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Plant diversity effects on the water balance of an experimental grassland

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Hildebrandt,  Antje
FSU Jena Research Group Ecohydrology, Dr. A. Hildebrandt, Max Planck Institute for Biogeochemistry , Max Planck Society;

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Citation

Leimer, S., Kreutziger, Y., Rosenkranz, S., Beßler, H., Engels, C., Hildebrandt, A., et al. (2014). Plant diversity effects on the water balance of an experimental grassland. Ecohydrology, 7(5), 1378-1391. doi:10.1002/eco.1464.


Cite as: http://hdl.handle.net/11858/00-001M-0000-002A-2B97-F
Abstract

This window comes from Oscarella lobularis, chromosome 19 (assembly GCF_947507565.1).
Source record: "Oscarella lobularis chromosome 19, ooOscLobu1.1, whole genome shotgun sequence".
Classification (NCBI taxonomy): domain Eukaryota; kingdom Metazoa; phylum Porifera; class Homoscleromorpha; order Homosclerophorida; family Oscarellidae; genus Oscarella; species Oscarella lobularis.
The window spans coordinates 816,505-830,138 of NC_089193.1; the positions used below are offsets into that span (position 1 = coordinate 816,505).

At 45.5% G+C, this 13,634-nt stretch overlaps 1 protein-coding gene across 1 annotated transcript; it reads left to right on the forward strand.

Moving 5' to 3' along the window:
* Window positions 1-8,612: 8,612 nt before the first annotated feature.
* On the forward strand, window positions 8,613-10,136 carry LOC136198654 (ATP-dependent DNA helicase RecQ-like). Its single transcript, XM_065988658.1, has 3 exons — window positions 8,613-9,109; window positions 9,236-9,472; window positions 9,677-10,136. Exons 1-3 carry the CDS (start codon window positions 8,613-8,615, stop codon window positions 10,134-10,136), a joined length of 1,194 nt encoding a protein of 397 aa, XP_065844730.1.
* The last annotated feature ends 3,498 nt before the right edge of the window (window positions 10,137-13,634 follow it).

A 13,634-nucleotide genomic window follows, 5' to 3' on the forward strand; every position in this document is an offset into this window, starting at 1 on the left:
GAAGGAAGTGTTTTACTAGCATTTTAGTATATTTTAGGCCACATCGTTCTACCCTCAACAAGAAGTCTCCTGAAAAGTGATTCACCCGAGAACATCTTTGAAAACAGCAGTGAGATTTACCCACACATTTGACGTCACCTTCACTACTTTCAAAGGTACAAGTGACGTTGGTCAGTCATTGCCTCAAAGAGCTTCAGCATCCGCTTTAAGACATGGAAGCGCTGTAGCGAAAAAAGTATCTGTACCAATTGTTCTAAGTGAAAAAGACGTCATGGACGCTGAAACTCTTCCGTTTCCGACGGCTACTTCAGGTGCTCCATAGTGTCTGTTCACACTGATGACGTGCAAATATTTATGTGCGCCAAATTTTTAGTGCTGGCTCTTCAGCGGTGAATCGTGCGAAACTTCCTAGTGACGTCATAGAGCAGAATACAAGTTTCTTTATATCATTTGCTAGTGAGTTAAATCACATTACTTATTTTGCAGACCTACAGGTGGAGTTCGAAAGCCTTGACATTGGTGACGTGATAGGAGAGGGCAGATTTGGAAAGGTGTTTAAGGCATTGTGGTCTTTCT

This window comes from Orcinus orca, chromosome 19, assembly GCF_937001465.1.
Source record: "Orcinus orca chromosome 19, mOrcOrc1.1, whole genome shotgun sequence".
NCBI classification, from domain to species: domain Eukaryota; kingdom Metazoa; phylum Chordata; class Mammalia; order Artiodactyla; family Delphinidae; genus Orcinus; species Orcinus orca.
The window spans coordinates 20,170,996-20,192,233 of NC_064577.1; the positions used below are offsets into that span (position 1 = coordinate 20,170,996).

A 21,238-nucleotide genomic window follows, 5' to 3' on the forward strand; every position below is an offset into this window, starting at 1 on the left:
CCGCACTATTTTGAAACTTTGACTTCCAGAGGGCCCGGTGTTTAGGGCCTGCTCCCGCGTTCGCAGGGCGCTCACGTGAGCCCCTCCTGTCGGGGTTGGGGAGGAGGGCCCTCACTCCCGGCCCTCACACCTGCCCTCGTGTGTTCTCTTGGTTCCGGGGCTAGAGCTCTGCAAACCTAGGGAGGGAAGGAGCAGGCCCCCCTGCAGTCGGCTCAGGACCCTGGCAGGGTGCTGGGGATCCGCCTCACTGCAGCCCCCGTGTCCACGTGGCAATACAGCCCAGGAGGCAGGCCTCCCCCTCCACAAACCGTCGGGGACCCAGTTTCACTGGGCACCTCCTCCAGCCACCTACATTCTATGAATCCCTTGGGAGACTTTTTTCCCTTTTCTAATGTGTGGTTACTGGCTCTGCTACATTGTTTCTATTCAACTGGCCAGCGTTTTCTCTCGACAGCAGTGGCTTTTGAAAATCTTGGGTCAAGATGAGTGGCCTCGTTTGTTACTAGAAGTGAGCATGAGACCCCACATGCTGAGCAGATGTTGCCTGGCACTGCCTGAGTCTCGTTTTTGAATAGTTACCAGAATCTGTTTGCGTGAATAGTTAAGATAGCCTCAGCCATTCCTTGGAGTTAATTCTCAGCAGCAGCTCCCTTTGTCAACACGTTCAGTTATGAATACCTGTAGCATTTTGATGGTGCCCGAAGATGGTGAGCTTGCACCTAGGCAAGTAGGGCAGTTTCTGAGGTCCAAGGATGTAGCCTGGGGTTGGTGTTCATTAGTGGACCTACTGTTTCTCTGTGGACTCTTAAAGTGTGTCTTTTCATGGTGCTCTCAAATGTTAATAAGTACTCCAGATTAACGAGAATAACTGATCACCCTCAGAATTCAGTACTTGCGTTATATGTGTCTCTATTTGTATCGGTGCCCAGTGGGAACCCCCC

In the literature, contrasting effects of plant species richness on the soil water balance are reported. Our objective was to assess the effects of plant species and functional richness and functional identity on soil water contents and water fluxes in the experimental grassland of the Jena Experiment. The Jena Experiment comprises 86 plots on which plant species richness (0, 1, 2, 4, 8, 16, and 60) and functional group composition (zero to four functional groups: legumes, grasses, tall herbs, and small herbs) were manipulated in a factorial design. We recorded meteorological data and soil water contents of the 0·0–0·3 and 0·3–0·7msoil layers and calculated actual evapotranspiration (ETa), downward flux (DF), and capillary rise with a soil water balance model for the period 2003–2007. Missing water contents were estimated with a Bayesian hierarchical model. Species richness decreased water contents in subsoil during wet soil conditions. Presence of tall herbs increased soil water contents in topsoil during dry conditions and decreased soilwater contents in subsoil duringwet conditions. Presence of grasses generally decreasedwater contents in topsoil, particularly during dry phases; increased ETa and decreased DF from topsoil; and decreased ETa from subsoil. Presence of legumes, in contrast, decreased ETa and increased DF from topsoil and increased ETa from subsoil. Species richness probably resulted in complementary water use. Specific functional groups likely affected the water balance via specific root traits (e.g. shallow dense roots of grasses and deep taproots of tall herbs) or specific shading intensity caused by functional group effects on vegetation cover.